47 Sewell Chan, ‘Iranian Leader, Calling Introductory Remarks Insulting, Addresses Columbia’, New York Times, 25 September 2007.

48 Ethos of conflict, defined as the configuration of central societal beliefs that provide a particular dominant orientation to a society experiencing prolonged intractable conflict (see D. Bar-Tal, above note 28). It has been proposed that in the context of intractable conflict, such an ethos evolves with eight themes (see D. Bar-Tal, Societal beliefs in times of intractable conflict: The Israeli case, International Journal of Conflict Management, 9, 1998, pp. 22–50; and D. Bar-Tal, above note 1), as follows: societal beliefs about the justness of one's own goals first of all outline the goals in conflict, indicate their crucial importance and provide explanations and rationales for them. Societal beliefs about security stress the importance of personal safety and national survival, and outline the conditions for their achievement. Societal beliefs of a positive collective self-image concern the ethnocentric tendency to attribute positive traits, values and behaviour to one's own society. Societal beliefs about one's own victimization concern self-presentation as a victim, especially in the context of the intractable conflict. Societal beliefs about the delegitimization of the opponent are beliefs that deny the adversary's humanity. Societal beliefs about patriotism generate attachment to the country and society by propagating loyalty, love, care and sacrifice. Societal beliefs about unity refer to the importance of ignoring internal conflicts and disagreements during intractable conflict in order to join forces in the face of the external threat. Finally, societal beliefs about peace refer to peace as the ultimate desire of the society.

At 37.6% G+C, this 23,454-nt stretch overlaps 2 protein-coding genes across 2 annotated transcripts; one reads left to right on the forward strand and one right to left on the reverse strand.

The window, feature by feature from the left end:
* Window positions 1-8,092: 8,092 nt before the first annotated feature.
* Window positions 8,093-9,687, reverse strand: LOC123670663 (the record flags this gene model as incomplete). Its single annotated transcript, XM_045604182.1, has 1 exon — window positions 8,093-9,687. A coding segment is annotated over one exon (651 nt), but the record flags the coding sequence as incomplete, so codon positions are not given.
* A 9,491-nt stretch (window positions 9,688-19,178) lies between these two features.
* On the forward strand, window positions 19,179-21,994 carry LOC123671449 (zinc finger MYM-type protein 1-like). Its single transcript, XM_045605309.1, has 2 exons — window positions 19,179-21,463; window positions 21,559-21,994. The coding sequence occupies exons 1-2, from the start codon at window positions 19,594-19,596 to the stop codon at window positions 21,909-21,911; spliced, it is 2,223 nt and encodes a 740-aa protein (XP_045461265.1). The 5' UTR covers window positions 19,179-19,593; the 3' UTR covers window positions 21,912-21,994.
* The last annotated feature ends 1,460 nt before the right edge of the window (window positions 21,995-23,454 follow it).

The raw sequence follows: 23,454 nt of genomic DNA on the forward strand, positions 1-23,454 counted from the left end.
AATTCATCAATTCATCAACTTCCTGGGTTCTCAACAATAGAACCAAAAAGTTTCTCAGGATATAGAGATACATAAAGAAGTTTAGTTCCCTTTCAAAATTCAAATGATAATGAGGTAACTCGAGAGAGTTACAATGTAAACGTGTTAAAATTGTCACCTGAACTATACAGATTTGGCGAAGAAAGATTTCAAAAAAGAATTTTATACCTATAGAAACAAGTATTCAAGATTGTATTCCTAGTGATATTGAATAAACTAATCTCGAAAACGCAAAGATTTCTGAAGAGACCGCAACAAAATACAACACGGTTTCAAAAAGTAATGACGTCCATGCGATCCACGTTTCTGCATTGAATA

49 See D. Bar-Tal, above note 1.

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109 Ha'aretz, 29 April 1973.

110 See D. Bar-Tal, above note 1.

111 See S. Čehajić and R. Brown, above note 97.

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115 Lickel, B., Miller, N., Stenstrom, D.M., Denson, T. and Schmader, T., ‘Vicarious retribution: The role of collective blame in intergroup aggression’, Personality and Social Psychology Review, Vol. 10, 2006, pp. 372390.CrossRefGoogle ScholarPubMed

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117 See E. Staub, above note 45.

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119 See R. Ramanathapillai, above note 59.

120 M. Mamdani, When victims become killers: Colonialism, nativism, and the Genocide in Rwanda, Princeton University Press: Princeton, 2001, p. 34.

121 See J. Chaitin and S. Steinberg, above note 84; J. Vollhardt, above note 56.

122 See V. Vollhardt, above note 56.